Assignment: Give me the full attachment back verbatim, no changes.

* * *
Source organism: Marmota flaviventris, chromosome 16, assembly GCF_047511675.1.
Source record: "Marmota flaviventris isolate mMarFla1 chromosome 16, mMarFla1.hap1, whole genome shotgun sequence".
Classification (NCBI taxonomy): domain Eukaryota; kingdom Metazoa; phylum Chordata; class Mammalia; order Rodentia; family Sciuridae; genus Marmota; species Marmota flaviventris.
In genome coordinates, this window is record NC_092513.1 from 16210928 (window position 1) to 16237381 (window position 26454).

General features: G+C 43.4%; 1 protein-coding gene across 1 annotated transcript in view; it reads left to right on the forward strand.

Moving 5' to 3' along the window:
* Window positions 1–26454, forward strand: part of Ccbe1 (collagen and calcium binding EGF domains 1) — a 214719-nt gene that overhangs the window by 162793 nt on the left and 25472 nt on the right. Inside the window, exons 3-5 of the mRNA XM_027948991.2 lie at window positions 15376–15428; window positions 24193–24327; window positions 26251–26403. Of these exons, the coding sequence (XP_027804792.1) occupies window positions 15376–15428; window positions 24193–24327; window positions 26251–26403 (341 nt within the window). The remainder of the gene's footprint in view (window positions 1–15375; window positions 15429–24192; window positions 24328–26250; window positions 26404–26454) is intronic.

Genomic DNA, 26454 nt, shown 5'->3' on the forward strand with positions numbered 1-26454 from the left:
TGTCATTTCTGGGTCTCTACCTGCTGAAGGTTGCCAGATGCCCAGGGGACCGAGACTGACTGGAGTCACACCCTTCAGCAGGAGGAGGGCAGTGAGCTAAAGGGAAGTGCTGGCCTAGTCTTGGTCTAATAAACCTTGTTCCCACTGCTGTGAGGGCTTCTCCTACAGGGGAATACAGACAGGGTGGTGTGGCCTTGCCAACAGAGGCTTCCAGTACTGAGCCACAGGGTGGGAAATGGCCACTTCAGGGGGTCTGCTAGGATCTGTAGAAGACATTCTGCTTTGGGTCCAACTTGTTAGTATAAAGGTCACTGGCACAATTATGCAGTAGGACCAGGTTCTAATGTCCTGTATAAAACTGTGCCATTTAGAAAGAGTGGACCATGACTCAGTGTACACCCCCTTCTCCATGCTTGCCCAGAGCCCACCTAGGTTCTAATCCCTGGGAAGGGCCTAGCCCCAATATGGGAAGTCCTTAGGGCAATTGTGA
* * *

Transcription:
Source organism: Marmota flaviventris, chromosome 16, assembly GCF_047511675.1.
Source record: "Marmota flaviventris isolate mMarFla1 chromosome 16, mMarFla1.hap1, whole genome shotgun sequence".
Classification (NCBI taxonomy): domain Eukaryota; kingdom Metazoa; phylum Chordata; class Mammalia; order Rodentia; family Sciuridae; genus Marmota; species Marmota flaviventris.
In genome coordinates, this window is record NC_092513.1 from 16210928 (window position 1) to 16237381 (window position 26454).

General features: G+C 43.4%; 1 protein-coding gene across 1 annotated transcript in view; it reads left to right on the forward strand.

Moving 5' to 3' along the window:
* Window positions 1–26454, forward strand: part of Ccbe1 (collagen and calcium binding EGF domains 1) — a 214719-nt gene that overhangs the window by 162793 nt on the left and 25472 nt on the right. Inside the window, exons 3-5 of the mRNA XM_027948991.2 lie at window positions 15376–15428; window positions 24193–24327; window positions 26251–26403. Of these exons, the coding sequence (XP_027804792.1) occupies window positions 15376–15428; window positions 24193–24327; window positions 26251–26403 (341 nt within the window). The remainder of the gene's footprint in view (window positions 1–15375; window positions 15429–24192; window positions 24328–26250; window positions 26404–26454) is intronic.

Genomic DNA, 26454 nt, shown 5'->3' on the forward strand with positions numbered 1-26454 from the left:
TGTCATTTCTGGGTCTCTACCTGCTGAAGGTTGCCAGATGCCCAGGGGACCGAGACTGACTGGAGTCACACCCTTCAGCAGGAGGAGGGCAGTGAGCTAAAGGGAAGTGCTGGCCTAGTCTTGGTCTAATAAACCTTGTTCCCACTGCTGTGAGGGCTTCTCCTACAGGGGAATACAGACAGGGTGGTGTGGCCTTGCCAACAGAGGCTTCCAGTACTGAGCCACAGGGTGGGAAATGGCCACTTCAGGGGGTCTGCTAGGATCTGTAGAAGACATTCTGCTTTGGGTCCAACTTGTTAGTATAAAGGTCACTGGCACAATTATGCAGTAGGACCAGGTTCTAATGTCCTGTATAAAACTGTGCCATTTAGAAAGAGTGGACCATGACTCAGTGTACACCCCCTTCTCCATGCTTGCCCAGAGCCCACCTAGGTTCTAATCCCTGGGAAGGGCCTAGCCCCAATATGGGAAGTCCTTAGGGCAATTGTGA